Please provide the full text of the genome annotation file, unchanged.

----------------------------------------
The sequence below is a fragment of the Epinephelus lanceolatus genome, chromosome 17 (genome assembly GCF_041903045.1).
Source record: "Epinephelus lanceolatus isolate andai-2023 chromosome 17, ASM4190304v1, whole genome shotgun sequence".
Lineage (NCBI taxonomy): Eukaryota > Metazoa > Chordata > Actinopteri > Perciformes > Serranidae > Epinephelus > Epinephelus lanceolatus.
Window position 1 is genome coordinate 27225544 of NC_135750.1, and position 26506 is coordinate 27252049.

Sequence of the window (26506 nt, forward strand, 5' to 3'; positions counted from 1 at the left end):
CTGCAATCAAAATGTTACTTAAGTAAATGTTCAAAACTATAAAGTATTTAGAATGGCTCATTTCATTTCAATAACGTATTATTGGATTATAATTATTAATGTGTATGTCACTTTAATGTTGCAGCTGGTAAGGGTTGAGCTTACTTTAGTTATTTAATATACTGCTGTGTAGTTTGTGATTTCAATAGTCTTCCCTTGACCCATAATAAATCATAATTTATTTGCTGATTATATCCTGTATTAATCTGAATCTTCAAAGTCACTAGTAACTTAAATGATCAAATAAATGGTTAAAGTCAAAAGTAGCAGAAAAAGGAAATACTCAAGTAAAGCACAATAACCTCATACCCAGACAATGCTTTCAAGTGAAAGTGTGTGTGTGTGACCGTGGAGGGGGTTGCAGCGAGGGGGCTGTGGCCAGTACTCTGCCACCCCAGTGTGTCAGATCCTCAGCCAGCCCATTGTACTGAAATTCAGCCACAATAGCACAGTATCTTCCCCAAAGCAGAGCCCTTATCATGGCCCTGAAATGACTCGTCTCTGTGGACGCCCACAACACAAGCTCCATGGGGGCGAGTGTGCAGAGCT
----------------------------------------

The sequence below is a fragment of the Epinephelus lanceolatus genome, chromosome 17 (genome assembly GCF_041903045.1).
Source record: "Epinephelus lanceolatus isolate andai-2023 chromosome 17, ASM4190304v1, whole genome shotgun sequence".
Lineage (NCBI taxonomy): Eukaryota > Metazoa > Chordata > Actinopteri > Perciformes > Serranidae > Epinephelus > Epinephelus lanceolatus.
Window position 1 is genome coordinate 27225544 of NC_135750.1, and position 26506 is coordinate 27252049.

Sequence of the window (26506 nt, forward strand, 5' to 3'; positions counted from 1 at the left end):
CTGCAATCAAAATGTTACTTAAGTAAATGTTCAAAACTATAAAGTATTTAGAATGGCTCATTTCATTTCAATAACGTATTATTGGATTATAATTATTAATGTGTATGTCACTTTAATGTTGCAGCTGGTAAGGGTTGAGCTTACTTTAGTTATTTAATATACTGCTGTGTAGTTTGTGATTTCAATAGTCTTCCCTTGACCCATAATAAATCATAATTTATTTGCTGATTATATCCTGTATTAATCTGAATCTTCAAAGTCACTAGTAACTTAAATGATCAAATAAATGGTTAAAGTCAAAAGTAGCAGAAAAAGGAAATACTCAAGTAAAGCACAATAACCTCATACCCAGACAATGCTTTCAAGTGAAAGTGTGTGTGTGTGACCGTGGAGGGGGTTGCAGCGAGGGGGCTGTGGCCAGTACTCTGCCACCCCAGTGTGTCAGATCCTCAGCCAGCCCATTGTACTGAAATTCAGCCACAATAGCACAGTATCTTCCCCAAAGCAGAGCCCTTATCATGGCCCTGAAATGACTCGTCTCTGTGGACGCCCACAACACAAGCTCCATGGGGGCGAGTGTGCAGAGCT